The FBI’s last interview with Petraeus occurred Oct. 31, and Justice Department officials have argued that they could not disclose the existence of the investigation until it was concluded.

While the law enforcement officials said the FBI did not initially believe the case raised national security concerns, officials and others told The Washington Post that Broadwell had access to the schedules of high-level officials and other information that was stamped “secret.”

A former colleague of Broad­well’s described receiving a computer disc from her several months ago that contained material marked “secret” and included both personal schedules and PowerPoint presentations.

Broadwell’s possession and handling of such information is at the center of the FBI probe. U.S. law enforcement officials said they found a “significant amount” of classified files on Broadwell’s personal computer. They also removed boxes of evidence from her home in North Carolina in a search Monday night.

Broadwell and Petraeus both told investigators that he did not provide classified materials to her during her research for his biography. Although Broadwell previously held a security clearance, an Army spokesman indicated Wednesday that her clearance has been suspended in light of the recent disclosures.

In his news conference, Obama said, “I have no evidence at this point from what I’ve seen that classified information was disclosed that in any way would have had a negative impact on our national security.” His words appeared to be chosen to not rule out the mishandling of classified files.

A person close to Kelley said that investigators have found Broadwell had at least four e-mail accounts under aliases, including “KelleyPatrol,” “Tampa,” and the name of another U.S. city. Broadwell avoided using her home computer, sending the messages from cybercafes and other public locations, according to the person close to Kelley and U.S. law enforcement officials.

Allen, formerly the chief of the U.S. Central Command, has said through associates that he did not have a physical relationship with Kelley or commit any wrongdoing in his e-mail communications with her.

But Allen is now the focus of an investigation by the Defense Department’s inspector general, based on thousands of pages of transcripts of e-mail, many between Allen and Kelley, that were turned over to the Pentagon by the FBI. His military lawyer said Wednesday that Allen intends to cooperate fully with the inquiry.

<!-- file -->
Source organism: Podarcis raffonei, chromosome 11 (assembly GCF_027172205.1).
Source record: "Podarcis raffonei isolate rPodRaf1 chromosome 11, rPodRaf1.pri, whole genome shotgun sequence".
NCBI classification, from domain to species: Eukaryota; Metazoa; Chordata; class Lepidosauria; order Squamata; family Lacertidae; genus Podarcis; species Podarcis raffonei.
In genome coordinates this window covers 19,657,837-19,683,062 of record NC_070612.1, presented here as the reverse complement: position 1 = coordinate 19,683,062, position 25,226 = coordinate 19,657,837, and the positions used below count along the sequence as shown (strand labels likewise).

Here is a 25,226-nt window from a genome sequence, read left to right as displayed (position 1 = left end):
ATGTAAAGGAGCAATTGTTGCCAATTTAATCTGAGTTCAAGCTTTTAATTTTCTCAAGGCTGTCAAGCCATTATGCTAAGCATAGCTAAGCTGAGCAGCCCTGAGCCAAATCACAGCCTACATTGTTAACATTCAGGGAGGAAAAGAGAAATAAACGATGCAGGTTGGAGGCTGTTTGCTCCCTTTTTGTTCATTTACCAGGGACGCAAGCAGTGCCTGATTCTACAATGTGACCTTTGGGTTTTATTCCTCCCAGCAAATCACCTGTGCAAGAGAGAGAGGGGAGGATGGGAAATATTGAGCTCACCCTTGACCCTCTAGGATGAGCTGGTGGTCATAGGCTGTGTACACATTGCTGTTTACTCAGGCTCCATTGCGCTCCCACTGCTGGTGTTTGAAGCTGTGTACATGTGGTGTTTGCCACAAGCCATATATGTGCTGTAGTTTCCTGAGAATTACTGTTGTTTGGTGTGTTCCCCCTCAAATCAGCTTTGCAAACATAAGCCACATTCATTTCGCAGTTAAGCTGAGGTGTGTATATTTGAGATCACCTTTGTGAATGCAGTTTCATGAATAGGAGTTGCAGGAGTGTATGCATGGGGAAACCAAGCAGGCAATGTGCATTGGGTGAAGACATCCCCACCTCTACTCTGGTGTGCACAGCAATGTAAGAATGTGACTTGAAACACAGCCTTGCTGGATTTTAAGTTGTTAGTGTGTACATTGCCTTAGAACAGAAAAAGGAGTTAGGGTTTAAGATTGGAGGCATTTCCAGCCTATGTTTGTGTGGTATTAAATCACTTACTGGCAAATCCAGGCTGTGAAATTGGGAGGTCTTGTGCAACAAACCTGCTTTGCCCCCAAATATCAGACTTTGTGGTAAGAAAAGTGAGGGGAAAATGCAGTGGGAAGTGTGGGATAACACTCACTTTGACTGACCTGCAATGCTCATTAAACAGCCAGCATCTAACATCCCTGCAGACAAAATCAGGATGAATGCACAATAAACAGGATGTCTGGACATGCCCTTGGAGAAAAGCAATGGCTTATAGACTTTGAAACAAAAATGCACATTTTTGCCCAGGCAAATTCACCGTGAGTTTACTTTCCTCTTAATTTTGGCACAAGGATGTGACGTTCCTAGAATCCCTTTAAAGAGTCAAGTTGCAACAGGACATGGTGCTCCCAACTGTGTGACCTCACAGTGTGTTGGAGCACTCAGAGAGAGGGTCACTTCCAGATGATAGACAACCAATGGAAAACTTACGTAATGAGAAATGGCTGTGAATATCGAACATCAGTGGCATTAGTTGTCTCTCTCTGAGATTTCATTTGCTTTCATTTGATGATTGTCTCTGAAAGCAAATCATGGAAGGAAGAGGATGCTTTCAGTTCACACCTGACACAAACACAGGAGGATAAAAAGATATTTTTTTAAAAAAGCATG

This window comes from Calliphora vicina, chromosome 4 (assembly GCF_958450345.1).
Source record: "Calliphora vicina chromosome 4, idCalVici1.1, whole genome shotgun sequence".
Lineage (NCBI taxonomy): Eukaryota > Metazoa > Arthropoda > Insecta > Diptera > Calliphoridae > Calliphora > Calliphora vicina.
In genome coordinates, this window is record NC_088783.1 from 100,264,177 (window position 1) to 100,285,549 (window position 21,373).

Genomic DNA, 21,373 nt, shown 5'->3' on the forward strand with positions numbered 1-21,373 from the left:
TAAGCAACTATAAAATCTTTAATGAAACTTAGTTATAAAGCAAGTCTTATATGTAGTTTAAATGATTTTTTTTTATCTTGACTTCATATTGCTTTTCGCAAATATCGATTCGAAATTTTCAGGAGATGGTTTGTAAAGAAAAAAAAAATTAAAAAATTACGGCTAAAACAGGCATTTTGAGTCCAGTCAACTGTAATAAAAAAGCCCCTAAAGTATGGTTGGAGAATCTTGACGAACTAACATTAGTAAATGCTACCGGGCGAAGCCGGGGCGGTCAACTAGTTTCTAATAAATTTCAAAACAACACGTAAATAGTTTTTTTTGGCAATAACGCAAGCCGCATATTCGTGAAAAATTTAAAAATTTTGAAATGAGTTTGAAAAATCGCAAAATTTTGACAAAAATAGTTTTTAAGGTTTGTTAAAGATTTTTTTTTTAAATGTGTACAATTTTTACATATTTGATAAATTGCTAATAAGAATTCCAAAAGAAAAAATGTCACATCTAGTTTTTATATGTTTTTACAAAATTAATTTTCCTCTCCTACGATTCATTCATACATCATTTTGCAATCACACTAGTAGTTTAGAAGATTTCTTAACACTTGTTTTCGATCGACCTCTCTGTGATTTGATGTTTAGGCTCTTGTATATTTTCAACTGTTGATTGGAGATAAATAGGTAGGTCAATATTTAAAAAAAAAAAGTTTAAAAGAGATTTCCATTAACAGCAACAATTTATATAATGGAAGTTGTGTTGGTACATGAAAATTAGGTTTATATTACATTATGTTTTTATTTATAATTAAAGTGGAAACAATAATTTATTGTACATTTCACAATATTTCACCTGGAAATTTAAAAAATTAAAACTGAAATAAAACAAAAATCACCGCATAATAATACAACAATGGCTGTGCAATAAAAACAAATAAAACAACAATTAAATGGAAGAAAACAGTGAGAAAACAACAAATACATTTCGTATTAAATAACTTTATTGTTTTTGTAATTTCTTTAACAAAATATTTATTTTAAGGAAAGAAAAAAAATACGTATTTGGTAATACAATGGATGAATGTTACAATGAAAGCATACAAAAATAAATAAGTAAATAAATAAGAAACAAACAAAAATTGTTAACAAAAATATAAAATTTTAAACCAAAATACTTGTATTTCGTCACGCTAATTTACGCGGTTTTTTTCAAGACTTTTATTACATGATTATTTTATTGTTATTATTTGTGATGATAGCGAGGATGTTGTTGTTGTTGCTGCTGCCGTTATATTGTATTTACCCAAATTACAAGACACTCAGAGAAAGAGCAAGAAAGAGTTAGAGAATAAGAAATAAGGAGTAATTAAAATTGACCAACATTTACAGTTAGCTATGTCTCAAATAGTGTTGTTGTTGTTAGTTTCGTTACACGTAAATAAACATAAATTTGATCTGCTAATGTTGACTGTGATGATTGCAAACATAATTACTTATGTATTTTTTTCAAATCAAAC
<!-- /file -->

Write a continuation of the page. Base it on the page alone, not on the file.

The Pentagon said on Wednesday that officials at MacDill Air Force Base in Tampa have revoked Kelley’s badge, which granted her the same access as relatives of service members and retirees.

Kelley had created an unofficial role as a prominent social figure at MacDill, throwing lavish parties for high-ranking officers and forging close ties to the Petraeus family.

At his news conference, Obama praised Petraeus for his record as a war commander in Iraq and Afghanistan, as well as director of the CIA, a job he held for 14 months before stepping down on Friday.

Petraeus “served this country with great distinction,” Obama said. “My main hope right now is that he and his family are able to move on and that this ends up being a single side note on what has otherwise been an extraordinary career.”

Obama also said that he has “a lot of confidence generally in the FBI,” even while stopping short of voicing approval for its handling of the Petraeus investigation.

Mueller and FBI Deputy Director Sean Joyce appeared in a closed session on Wednesday before the Senate intelligence committee, facing questions for the first time from lawmakers on key points in the Petraeus case that have become sources of controversy.

Among them are the FBI’s decision to expand what began as a low-level inquiry into alleged
e-mail harassment involving private citizens, leading to sustained scrutiny of the private communications of top national security officials. Even after Petraeus and Allen had become ensnared in the investigation, the FBI appears to have waited months before notifying the White House or Congress.

Sen. Dianne Feinstein (D-Calif.), the chairman of the committee, and Sen. Saxby Chambliss (Ga.), the ranking Republican, issued a statement after the session saying that Mueller and Joyce “answered our questions.” They added: “Because this is an ongoing FBI investigation, we will have no further comment.”

The FBI is preparing a timeline for lawmakers on its conduct and decisions during the case, officials said

Obama said that his “expectation” is that the FBI followed protocols on when to disclose the findings of the probe and that informing the White House earlier might have invited criticism that the administration had interfered in a criminal investigation.

Kimberly Kindy, Carol D. Leonnig and Julie Tate contributed to this report.